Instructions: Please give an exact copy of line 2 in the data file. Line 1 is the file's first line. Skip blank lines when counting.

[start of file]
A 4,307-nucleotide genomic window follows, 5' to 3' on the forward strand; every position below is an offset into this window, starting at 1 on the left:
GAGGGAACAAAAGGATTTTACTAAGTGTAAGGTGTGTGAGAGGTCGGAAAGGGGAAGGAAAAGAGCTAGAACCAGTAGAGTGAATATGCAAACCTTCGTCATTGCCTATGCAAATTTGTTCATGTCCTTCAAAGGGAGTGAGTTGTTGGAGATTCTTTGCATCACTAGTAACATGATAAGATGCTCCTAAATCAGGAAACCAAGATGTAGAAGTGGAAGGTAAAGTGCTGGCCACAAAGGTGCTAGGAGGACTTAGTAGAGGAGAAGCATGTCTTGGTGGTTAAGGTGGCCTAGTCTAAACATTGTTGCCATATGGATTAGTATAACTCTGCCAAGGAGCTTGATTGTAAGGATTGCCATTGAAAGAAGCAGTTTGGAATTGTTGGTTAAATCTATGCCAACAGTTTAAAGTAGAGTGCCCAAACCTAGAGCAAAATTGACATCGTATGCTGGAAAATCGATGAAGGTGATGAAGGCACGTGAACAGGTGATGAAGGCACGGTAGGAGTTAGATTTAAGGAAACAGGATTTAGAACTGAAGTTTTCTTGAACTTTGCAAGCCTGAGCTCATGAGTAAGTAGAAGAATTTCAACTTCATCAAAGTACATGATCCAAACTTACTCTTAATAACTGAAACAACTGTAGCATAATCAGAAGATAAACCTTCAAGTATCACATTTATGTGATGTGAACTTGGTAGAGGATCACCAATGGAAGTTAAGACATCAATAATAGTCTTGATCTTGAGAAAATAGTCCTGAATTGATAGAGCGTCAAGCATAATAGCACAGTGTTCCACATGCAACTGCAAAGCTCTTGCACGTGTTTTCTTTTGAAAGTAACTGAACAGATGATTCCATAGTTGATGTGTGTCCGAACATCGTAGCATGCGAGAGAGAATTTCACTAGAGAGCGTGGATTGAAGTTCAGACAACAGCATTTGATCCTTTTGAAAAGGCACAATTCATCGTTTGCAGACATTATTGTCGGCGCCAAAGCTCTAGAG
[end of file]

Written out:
GAGGGAACAAAAGGATTTTACTAAGTGTAAGGTGTGTGAGAGGTCGGAAAGGGGAAGGAAAAGAGCTAGAACCAGTAGAGTGAATATGCAAACCTTCGTCATTGCCTATGCAAATTTGTTCATGTCCTTCAAAGGGAGTGAGTTGTTGGAGATTCTTTGCATCACTAGTAACATGATAAGATGCTCCTAAATCAGGAAACCAAGATGTAGAAGTGGAAGGTAAAGTGCTGGCCACAAAGGTGCTAGGAGGACTTAGTAGAGGAGAAGCATGTCTTGGTGGTTAAGGTGGCCTAGTCTAAACATTGTTGCCATATGGATTAGTATAACTCTGCCAAGGAGCTTGATTGTAAGGATTGCCATTGAAAGAAGCAGTTTGGAATTGTTGGTTAAATCTATGCCAACAGTTTAAAGTAGAGTGCCCAAACCTAGAGCAAAATTGACATCGTATGCTGGAAAATCGATGAAGGTGATGAAGGCACGTGAACAGGTGATGAAGGCACGGTAGGAGTTAGATTTAAGGAAACAGGATTTAGAACTGAAGTTTTCTTGAACTTTGCAAGCCTGAGCTCATGAGTAAGTAGAAGAATTTCAACTTCATCAAAGTACATGATCCAAACTTACTCTTAATAACTGAAACAACTGTAGCATAATCAGAAGATAAACCTTCAAGTATCACATTTATGTGATGTGAACTTGGTAGAGGATCACCAATGGAAGTTAAGACATCAATAATAGTCTTGATCTTGAGAAAATAGTCCTGAATTGATAGAGCGTCAAGCATAATAGCACAGTGTTCCACATGCAACTGCAAAGCTCTTGCACGTGTTTTCTTTTGAAAGTAACTGAACAGATGATTCCATAGTTGATGTGTGTCCGAACATCGTAGCATGCGAGAGAGAATTTCACTAGAGAGCGTGGATTGAAGTTCAGACAACAGCATTTGATCCTTTTGAAAAGGCACAATTCATCGTTTGCAGACATTATTGTCGGCGCCAAAGCTCTAGAG